I have known about Umberto Eco since I read the Foucault Pendulum in French in 1995 (Le Pendule de Foucault). It was a mesmerizing book, that I needed to read with a dictionary. That book showed me that the whole Da Vinci code phenomenon was just a pale copy of Eco’s writing in his book published in 1988.
Eco’s books are not always easy to read. I have read Baudelino only partially, and now that I find that I want to read it again, I know that my copy is in Canada. I will probably just get myself a new copy in a few days. Unlike other writers, Eco’s books need to be digested and read slowly over a number of days and weeks. I usually can read a 500 page book in a day or two, if I have the time. I have been reading The Mysterious Flame Of Queen Loana for the past few weeks, sparingly when I travel on the train to Taipei.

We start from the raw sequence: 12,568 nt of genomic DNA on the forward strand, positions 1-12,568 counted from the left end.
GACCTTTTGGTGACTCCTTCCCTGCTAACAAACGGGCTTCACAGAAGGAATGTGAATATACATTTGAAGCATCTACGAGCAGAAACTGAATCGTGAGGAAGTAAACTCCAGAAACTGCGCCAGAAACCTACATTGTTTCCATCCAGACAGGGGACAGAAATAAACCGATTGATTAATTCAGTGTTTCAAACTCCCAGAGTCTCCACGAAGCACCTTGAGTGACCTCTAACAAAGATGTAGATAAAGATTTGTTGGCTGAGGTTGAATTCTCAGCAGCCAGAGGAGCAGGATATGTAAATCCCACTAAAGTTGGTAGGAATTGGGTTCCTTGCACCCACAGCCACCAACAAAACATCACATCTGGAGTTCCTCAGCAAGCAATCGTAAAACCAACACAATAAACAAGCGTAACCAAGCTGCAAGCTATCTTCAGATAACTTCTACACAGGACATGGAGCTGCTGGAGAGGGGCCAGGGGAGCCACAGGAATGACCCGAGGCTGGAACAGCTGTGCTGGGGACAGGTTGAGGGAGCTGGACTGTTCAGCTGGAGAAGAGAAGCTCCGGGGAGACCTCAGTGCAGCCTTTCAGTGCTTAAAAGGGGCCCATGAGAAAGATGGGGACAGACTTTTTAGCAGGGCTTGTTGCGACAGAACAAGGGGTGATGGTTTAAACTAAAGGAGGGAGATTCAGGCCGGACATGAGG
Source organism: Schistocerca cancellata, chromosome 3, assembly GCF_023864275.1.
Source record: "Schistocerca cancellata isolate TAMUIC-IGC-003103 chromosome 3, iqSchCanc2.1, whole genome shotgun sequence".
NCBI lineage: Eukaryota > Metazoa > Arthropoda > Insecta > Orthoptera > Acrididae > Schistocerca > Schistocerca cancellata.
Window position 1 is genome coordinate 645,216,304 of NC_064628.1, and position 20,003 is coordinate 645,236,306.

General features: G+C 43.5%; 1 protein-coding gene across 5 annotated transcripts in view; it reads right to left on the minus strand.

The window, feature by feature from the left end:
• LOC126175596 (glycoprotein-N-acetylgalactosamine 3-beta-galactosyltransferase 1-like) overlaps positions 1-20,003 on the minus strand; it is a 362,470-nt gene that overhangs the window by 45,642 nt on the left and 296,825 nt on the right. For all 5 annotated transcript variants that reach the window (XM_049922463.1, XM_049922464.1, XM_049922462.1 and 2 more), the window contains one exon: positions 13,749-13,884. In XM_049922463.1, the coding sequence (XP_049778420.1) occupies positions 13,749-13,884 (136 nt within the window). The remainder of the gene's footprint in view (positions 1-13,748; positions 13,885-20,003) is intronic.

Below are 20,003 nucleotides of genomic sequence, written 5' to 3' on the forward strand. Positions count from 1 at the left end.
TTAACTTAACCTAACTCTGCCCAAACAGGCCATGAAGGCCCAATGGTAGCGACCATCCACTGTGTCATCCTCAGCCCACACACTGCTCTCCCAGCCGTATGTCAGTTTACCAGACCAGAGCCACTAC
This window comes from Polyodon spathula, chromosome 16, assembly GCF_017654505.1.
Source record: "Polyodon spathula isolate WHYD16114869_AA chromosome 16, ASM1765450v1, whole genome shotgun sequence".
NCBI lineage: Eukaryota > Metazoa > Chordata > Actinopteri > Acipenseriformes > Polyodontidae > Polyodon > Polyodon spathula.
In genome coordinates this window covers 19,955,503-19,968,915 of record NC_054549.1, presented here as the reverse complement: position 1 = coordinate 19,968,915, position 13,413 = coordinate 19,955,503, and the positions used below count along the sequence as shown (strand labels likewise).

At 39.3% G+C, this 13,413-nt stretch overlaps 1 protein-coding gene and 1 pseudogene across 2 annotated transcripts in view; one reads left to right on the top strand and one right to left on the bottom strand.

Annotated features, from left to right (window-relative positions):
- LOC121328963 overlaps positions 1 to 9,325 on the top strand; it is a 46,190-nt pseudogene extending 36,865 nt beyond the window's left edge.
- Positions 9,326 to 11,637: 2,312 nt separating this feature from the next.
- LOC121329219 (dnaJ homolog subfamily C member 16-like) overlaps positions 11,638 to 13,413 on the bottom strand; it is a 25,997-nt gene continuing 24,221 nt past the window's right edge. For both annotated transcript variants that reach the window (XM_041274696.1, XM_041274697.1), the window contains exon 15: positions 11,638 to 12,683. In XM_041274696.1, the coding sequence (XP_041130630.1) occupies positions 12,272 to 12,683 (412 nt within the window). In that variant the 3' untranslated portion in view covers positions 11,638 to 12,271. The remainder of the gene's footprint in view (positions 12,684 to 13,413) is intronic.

It stars a sixtyish Italian rare book dealer called Yambo, who has a form of memory loss and can only recall every single book that he has read. Over the course of the novel, Yambo tries to rediscover himself through the books he has read and the music he has heard in his life.
Until now, it is a fabulous ride through books and ideas from an era past. With Fantomas and Rocambole (Buffalo Bill also makes an appearance), things couldn’t get stranger. I have just started the chapter on music and 78 records.
Slowly, Yambo seems to be able to recover parts of his memory, that he had lost. He spends time in his old family house reading his and his grandfather’s books.
The actual book is spectacular, because it incorporates a lot of book covers from that era, when Yambo was growing up.
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